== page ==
5 Gyres founders Anna Cummins and Marcus Eriksen pick up a fishing line floating in the middle of the South Pacific. Photo credit: Paula Alvarado
No matter how much one has read or talked about plastic pollution in the oceans, the effect of seeing first-hand little pieces of plastic mixed with marine life or a yellow fishing line ruining a perfect view of the water nine hundred miles from the nearest coast is disturbing.The thought comes to mind as, a week after departing from Valdivia, Chile, with the 5 Gyres project to sail the South Pacific in search of plastic pollution, the first traces of this material are starting to appear.
The foam buoy and synthetic rope were degraded and full of barnacles and crabs mistaking it for a natural habitat. Photo credit: Paula Alvarado
First, in the form of fragments of plastics and fishing nets in the samples taken from the trawls. Today, in the form of a fishing line floating in the middle of nowhere.
Even though these findings suggest that the South Pacific has not escaped the impact of marine plastic pollution, the fact that we're still finding small amounts of this petrol based material and not seeing so much debris floating around is also indicating that this part of the ocean may be in fact different from others explored by 5 Gyres.
According to Anna Cummins and Marcus Eriksen, founders of the project, the trawls on this trip appear cleaner than the ones done in the previous expeditions to the North Pacific, North Atlantic, Indian Ocean and South Atlantic.
Although one may think that's a good thing, it doesn't really mean that the South Pacific is cleaner but that the currents in this part of the ocean create a tighter gyre and thus the garbage may be more concentrated. A study called Floating marine debris surface drift: Convergence and accumulation toward the South Pacific subtropical gyre [PDF] also suggests that this gyre is a closed loop, and that the garbage that enters it doesn't leave, which could be the cause of not seeing so much debris floating.
The definite answer on whether this is the case or if the garbage patch in the South Pacific is smaller than previous ones will come when we reach the center of the gyre in a couple of days.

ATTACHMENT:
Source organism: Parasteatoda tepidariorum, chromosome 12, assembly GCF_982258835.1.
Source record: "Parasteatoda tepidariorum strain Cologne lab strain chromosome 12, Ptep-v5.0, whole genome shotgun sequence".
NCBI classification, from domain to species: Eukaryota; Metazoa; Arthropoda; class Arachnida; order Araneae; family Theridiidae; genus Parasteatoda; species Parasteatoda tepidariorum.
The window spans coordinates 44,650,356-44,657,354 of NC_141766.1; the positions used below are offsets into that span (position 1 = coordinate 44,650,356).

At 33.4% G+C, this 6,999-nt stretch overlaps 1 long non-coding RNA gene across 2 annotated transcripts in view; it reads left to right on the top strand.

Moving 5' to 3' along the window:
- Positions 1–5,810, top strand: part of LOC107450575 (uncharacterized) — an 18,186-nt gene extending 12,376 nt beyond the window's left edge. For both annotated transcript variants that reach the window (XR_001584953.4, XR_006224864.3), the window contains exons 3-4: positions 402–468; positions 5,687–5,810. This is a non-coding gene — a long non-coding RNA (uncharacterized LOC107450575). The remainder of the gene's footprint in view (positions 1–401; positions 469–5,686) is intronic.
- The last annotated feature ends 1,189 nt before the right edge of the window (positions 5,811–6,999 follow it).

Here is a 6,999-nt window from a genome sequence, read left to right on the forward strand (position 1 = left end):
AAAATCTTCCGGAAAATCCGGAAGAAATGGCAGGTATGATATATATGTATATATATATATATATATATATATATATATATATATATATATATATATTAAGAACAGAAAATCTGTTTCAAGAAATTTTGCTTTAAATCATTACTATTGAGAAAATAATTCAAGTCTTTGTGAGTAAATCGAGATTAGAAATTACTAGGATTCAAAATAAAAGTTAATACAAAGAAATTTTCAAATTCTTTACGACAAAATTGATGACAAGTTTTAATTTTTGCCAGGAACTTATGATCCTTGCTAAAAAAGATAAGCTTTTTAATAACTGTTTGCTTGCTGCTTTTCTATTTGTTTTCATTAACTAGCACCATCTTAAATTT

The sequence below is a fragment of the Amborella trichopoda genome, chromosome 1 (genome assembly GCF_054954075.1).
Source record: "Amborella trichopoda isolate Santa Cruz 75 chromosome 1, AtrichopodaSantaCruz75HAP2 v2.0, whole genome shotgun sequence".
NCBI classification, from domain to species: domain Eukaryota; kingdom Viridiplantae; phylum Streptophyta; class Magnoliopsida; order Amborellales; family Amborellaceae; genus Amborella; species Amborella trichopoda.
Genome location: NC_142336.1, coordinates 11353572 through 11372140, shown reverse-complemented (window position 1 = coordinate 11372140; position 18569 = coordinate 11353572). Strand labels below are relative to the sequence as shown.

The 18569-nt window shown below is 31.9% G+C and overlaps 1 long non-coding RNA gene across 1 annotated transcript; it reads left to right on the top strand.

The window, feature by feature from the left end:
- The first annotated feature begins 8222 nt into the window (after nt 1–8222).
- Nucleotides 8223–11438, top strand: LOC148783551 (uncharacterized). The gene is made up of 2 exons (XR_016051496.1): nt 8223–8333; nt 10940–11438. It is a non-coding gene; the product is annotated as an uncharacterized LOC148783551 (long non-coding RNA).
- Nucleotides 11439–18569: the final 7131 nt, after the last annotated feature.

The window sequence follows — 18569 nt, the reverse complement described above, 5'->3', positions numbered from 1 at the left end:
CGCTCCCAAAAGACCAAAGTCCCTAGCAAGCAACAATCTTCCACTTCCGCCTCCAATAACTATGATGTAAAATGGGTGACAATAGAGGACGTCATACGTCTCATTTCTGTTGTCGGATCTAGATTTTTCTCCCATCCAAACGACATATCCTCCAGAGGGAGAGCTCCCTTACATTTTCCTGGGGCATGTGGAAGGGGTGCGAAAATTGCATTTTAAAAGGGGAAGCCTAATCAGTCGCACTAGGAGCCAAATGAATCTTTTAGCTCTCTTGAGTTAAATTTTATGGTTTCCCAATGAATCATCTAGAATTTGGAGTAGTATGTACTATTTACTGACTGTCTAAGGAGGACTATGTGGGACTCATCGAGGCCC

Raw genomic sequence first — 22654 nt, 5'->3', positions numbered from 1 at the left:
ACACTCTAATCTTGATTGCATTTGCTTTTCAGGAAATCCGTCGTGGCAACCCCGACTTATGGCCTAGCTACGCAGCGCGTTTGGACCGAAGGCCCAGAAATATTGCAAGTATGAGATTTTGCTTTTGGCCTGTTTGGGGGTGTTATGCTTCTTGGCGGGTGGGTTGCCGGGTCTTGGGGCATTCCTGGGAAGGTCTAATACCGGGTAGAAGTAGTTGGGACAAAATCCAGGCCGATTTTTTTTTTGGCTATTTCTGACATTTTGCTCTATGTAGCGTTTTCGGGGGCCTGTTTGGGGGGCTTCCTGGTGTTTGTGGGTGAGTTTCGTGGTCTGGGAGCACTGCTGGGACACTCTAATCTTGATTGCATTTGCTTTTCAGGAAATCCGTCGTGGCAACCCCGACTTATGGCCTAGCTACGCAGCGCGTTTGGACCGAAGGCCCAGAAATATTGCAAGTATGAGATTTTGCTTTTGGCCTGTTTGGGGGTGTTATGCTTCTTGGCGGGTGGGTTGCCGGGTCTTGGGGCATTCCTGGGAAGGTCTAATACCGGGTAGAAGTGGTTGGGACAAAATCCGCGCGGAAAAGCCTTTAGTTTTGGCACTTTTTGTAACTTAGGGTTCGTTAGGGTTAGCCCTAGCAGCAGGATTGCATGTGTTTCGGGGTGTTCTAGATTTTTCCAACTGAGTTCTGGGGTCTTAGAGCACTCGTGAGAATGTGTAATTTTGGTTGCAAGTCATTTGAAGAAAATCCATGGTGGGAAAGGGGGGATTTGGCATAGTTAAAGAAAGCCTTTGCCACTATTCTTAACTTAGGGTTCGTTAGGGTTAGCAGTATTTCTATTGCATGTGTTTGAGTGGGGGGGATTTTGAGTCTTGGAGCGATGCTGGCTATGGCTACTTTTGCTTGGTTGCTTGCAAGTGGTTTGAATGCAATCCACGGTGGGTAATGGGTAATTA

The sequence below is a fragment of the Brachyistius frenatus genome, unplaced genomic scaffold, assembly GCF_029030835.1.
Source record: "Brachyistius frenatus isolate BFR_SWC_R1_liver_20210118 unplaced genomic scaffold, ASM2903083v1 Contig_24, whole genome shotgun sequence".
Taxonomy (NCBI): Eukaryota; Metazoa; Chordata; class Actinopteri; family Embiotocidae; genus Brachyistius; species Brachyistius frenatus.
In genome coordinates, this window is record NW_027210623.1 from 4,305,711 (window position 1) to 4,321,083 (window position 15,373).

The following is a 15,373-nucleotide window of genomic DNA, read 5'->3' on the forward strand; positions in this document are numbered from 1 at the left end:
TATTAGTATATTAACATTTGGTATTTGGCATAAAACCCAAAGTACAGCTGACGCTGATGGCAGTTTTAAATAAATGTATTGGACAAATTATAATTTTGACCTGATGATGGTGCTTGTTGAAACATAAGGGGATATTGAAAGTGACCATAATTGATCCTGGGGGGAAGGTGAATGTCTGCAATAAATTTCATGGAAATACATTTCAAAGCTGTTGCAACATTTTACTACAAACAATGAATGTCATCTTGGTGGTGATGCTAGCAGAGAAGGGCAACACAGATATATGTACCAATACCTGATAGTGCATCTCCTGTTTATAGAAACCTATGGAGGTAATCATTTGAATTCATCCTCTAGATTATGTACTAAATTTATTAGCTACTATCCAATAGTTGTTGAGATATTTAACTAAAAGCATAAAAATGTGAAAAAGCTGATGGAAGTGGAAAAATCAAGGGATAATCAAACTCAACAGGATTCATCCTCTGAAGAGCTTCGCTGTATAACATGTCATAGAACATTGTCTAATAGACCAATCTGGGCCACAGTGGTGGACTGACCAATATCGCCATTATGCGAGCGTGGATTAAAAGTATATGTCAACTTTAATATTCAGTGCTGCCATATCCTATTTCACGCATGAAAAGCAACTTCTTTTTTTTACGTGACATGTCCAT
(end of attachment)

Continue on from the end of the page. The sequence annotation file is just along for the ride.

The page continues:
One of the trawl samples, with an organism tangled in a fishing net fragment. Photo credit: Paula Alvarado
While the small fragments of plastic and fishing nets found in the trawl samples may not seem like a lot, it's important to remember we're talking about the findings in the tiny portion of the South Pacific that was trawled.
We're taking samples every 60 miles, trawling an hour at a time. The width of the trawl is 0.6 meters (about two feet) and each time it runs for about two nautical miles (12,000 feet), so we're roughly covering 22,000 sq. feet of the immense ocean each time. And still, evidence -even if small- of plastic is found in the samples.
As we continue our way to Easter Island, the crew is enjoying light blue sunny afternoons and nights so full of stars you can see their reflections in the water. To think this beauty is about to be interrupted by a garbage patch is depressing and even scary.
Stay tuned for more of our 5 Gyres adventure coming soon!
More from TreeHugger's voyage with 5 Gyres
Aboard with 5 Gyres in the South Pacific: The Trawling Begins
Tsunami Ruins, And Music With Impossible Nature Surroundings At Robinson Crusoe Island
On The Way To The (Possibly) Great South Pacific Garbage Patch
5 Gyres Founders Explain How Plastic Pollution in Oceans Really Works (Video)
TreeHugger Joins 5 Gyres To Sail The South Pacific In Search Of Plastic Pollution